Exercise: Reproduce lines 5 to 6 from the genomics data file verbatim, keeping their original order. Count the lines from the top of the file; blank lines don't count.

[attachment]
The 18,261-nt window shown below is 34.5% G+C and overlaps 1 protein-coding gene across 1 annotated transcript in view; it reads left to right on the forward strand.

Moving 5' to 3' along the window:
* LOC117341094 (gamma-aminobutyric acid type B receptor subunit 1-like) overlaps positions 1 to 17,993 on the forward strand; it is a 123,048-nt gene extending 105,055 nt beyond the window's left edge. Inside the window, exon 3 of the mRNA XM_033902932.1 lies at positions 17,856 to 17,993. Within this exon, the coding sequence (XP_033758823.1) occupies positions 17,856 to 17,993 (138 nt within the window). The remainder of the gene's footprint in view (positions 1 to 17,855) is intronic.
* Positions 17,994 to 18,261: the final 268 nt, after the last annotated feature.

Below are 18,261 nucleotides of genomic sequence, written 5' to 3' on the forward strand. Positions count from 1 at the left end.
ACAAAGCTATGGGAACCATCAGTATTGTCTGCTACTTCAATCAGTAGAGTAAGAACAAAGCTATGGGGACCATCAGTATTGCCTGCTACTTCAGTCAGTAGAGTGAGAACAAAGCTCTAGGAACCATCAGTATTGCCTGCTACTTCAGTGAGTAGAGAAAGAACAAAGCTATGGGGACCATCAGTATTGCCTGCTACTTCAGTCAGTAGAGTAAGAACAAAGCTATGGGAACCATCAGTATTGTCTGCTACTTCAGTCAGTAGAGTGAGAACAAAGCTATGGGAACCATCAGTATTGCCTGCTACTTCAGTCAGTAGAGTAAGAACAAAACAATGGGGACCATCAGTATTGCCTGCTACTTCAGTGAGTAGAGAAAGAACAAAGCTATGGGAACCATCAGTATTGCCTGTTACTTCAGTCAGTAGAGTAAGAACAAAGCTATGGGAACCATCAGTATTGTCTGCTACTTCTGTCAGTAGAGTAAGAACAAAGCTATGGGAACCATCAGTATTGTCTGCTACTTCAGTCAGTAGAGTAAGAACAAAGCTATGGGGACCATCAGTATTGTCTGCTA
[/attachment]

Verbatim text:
Below are 18,261 nucleotides of genomic sequence, written 5' to 3' on the forward strand. Positions count from 1 at the left end.
ACAAAGCTATGGGAACCATCAGTATTGTCTGCTACTTCAATCAGTAGAGTAAGAACAAAGCTATGGGGACCATCAGTATTGCCTGCTACTTCAGTCAGTAGAGTGAGAACAAAGCTCTAGGAACCATCAGTATTGCCTGCTACTTCAGTGAGTAGAGAAAGAACAAAGCTATGGGGACCATCAGTATTGCCTGCTACTTCAGTCAGTAGAGTAAGAACAAAGCTATGGGAACCATCAGTATTGTCTGCTACTTCAGTCAGTAGAGTGAGAACAAAGCTATGGGAACCATCAGTATTGCCTGCTACTTCAGTCAGTAGAGTAAGAACAAAACAATGGGGACCATCAGTATTGCCTGCTACTTCAGTGAGTAGAGAAAGAACAAAGCTATGGGAACCATCAGTATTGCCTGTTACTTCAGTCAGTAGAGTAAGAACAAAGCTATGGGAACCATCAGTATTGTCTGCTACTTCTGTCAGTAGAGTAAGAACAAAGCTATGGGAACCATCAGTATTGTCTGCTACTTCAGTCAGTAGAGTAAGAACAAAGCTATGGGGACCATCAGTATTGTCTGCTA